Bicycle Safety: The More You Know
Safety is a number one concern for cyclists everywhere.
And it doesn't make things easier that the general attitude is that
it is your responsibility as a cyclist to make yourself seen and safe.
Without proper bike infrastructure on the majority of our roads, feeling small and vulnerable when you are sharing the road with countless cars and trucks zooming past is just part of the daily commute. As a bicycle light company, we felt it was important to delve into the facts about the dangers of cycling so we can understand the leading causes of traffic accidents.
Many crashes do not get reported properly or thoroughly, if
reported at all. Most data reflects accidents where cyclist
fatality occurs. There is not a lot of info on the much more
common case of accidents resulting in mild to severe injuries.
Sometimes, different studies show conflicting data. And there
is no perfect science behind adjusting for variables.
For Example: Men appear to be victims more often, but is this
due to larger volume of male riders or does it say something
about the way they are riding?
Questions for a Pro:
Ken McLeod of the League of American Bicyclists co-authored a comprehensive report on cyclist collisions
after reviewing copious amounts of research and data collected on impact incidents for the Every Bicycle Counts report.
We asked him to lend his expertise and answer a few questions.
From your research and experience, why do most cyclist/motorist collisions happen?
The majority of collisions happen at intersections, but the majority of fatal collisions happen when a motorist hits a bicyclist from behind.
What are the best precautions a cyclist can take?
There are many different precautions that a bicyclist can take and the best precaution is the one that solves the most important safety issue for that bicyclist. Some of the best precautions can be:
- Improved route choice – if possible, manage your exposure to high speed traffic and difficult intersections
- Defensive bicycling practices – ride slower, position yourself in the center of a lane when appropriate, be aware of your surroundings, and follow traffic laws
- Lighting to make yourself more visible
- Make sure your bike is in good condition – especially brakes and tires
How important is side lighting in preventing side crashes?
Side lighting can be an important part of preventing side crashes. In low light circumstances it is helpful for bicyclists to have conspicuous lighting and/or reflectivity. Often moving lights or reflectivity improve the visibility of a bicyclist (although research is mixed on flashing lights). The sooner a driver can see you the sooner the driver can react to you and prevent a crash.
Will lighting help in the day time?
Lighting can help in the day time. There is not a lot of research on the subject, but some research suggests that permanent lighting can reduce the incident of collisions by 19%
Does the time of day make a difference?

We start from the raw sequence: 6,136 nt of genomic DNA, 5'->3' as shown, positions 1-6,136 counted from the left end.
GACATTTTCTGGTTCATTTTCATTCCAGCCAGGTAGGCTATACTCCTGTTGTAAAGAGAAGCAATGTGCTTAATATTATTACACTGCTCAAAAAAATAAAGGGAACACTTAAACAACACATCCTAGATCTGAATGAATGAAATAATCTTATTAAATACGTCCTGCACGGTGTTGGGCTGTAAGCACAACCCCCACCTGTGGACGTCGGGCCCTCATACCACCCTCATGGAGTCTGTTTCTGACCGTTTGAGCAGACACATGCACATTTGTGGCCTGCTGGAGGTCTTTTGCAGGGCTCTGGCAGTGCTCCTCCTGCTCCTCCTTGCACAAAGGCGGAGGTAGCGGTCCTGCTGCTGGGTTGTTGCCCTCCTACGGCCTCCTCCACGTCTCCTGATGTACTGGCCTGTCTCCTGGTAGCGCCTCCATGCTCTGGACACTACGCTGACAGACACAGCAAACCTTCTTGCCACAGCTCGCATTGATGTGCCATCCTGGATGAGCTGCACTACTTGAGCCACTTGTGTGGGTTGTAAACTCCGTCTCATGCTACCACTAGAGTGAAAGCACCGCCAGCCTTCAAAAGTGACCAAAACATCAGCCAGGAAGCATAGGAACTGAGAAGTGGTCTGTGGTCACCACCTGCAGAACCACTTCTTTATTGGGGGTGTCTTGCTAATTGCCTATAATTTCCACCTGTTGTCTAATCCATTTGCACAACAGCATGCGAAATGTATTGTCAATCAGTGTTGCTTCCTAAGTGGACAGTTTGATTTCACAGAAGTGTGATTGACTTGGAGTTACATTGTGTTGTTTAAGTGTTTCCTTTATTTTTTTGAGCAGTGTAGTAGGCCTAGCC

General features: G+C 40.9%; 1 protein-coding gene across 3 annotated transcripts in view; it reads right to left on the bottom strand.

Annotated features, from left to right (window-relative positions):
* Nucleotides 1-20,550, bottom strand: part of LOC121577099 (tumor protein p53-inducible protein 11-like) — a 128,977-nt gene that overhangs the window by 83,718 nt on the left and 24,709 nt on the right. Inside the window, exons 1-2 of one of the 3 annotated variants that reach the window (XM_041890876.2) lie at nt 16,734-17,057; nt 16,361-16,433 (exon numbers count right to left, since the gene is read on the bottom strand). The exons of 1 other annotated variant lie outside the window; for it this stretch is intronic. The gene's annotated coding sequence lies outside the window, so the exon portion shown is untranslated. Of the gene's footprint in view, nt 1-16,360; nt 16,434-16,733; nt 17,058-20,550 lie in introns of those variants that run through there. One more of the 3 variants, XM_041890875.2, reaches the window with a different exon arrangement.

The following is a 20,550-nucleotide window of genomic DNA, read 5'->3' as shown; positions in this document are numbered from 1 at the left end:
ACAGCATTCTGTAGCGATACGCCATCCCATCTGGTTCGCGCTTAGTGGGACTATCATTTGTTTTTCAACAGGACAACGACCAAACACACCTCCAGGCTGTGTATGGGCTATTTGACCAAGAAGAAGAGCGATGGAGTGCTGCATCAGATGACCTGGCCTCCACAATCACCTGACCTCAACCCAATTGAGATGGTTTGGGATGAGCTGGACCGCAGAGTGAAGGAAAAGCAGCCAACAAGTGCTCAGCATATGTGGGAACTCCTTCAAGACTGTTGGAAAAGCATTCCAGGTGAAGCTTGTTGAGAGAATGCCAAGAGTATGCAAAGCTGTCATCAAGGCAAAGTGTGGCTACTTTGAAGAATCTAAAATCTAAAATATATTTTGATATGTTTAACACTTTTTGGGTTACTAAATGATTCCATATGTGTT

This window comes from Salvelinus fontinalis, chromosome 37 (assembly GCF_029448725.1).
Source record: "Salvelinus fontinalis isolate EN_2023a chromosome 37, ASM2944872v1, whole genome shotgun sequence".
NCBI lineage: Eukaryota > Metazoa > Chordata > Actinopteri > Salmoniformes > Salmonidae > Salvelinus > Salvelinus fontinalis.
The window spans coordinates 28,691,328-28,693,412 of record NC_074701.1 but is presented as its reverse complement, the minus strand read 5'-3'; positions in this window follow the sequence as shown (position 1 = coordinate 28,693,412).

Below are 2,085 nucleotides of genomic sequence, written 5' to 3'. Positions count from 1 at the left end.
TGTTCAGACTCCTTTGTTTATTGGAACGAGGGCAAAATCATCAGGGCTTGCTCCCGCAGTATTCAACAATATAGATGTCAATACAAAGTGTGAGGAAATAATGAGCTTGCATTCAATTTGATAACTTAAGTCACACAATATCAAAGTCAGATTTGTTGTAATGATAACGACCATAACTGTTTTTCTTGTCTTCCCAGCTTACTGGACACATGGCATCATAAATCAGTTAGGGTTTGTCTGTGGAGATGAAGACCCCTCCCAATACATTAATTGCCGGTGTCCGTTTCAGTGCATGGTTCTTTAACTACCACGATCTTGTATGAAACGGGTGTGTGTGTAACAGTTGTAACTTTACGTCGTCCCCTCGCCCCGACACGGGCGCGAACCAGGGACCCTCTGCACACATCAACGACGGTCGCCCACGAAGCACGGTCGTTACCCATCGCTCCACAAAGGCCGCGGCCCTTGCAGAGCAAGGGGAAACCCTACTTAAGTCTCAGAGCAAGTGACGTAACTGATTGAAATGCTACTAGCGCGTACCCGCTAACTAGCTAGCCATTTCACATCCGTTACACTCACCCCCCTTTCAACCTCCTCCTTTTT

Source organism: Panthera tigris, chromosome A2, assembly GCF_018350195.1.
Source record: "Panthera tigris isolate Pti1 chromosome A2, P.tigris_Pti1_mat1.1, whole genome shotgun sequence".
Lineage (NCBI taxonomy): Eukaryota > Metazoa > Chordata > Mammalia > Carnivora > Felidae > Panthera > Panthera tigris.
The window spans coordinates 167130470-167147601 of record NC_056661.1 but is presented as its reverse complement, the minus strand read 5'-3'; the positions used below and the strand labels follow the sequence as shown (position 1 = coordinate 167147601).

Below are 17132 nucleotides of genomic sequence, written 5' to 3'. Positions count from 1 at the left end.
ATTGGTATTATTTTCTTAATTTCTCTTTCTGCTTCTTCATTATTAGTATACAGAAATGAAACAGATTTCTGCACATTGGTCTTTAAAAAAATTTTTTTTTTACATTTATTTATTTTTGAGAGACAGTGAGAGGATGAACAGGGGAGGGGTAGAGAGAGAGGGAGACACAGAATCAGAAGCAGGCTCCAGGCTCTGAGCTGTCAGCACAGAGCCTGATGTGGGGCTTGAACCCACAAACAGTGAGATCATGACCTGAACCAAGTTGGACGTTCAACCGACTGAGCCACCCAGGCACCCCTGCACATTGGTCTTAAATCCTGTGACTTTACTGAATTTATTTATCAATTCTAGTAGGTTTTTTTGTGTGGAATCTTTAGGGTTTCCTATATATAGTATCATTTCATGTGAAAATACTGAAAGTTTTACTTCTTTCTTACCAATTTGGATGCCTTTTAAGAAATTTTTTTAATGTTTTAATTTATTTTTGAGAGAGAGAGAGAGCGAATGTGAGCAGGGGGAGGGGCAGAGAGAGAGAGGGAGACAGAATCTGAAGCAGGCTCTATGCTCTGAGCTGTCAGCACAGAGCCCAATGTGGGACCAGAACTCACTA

The time of day does make a difference. According to NHTSA (National Highway Traffic Safety Administration), the third highest specified factor in bicyclist fatalities is that the bicyclist was not visible. While we do not know how many people are biking at a particular time of day, NHTSA data shows that roughly 28% of bicyclist fatalities occur between 6pm and 9pm.
What are some ways to raise motorist awareness on the road?
Bicyclists can take individual action to make motorists aware by using lights and bells. Bicyclists can also take collective action by becoming involved with local, state, and/or national advocacy so that infrastructure is improved in ways that make bicycling safer. Bicycle infrastructure, particularly bike lanes and protected bike lanes, creates awareness and clear expectations for all road users.
Is it important to record crash data?
It is important to record crash data. Bicyclists should report crashes to their local government to make local planners and engineers aware of dangerous conditions and make police aware of dangerous behavior.
What We Learned:
The highest instance of cyclist fatality in a collision occurs when the cyclist is rear ended.
Cyclist side/car front makes up the second leading cause of fatality and the third is cited as a "T-hit." The differences between "cyclist side/car front" and "T-hit" are unclear but it is possible they could be grouped together.
Unfortunately, "unknown" collision type makes up nearly as many instances as the rear ended cyclist. This reflects the need for more thorough accident reporting.
One study indicates that a collision involving cyclist side/car front, while not being the number one cause of fatality, is the leading crash situation. It also appears that most situations involve the car hitting the cyclist or pedestrian with the front of the car.
6PM to 9PM is the window of time when most accidents occur. This is consistent in different studies.
- Getting involved with local bicycle advocacy groups may help improve bike infrastructure in your area.
- Taking precautions to make yourself more visible can reduce the risk of collision.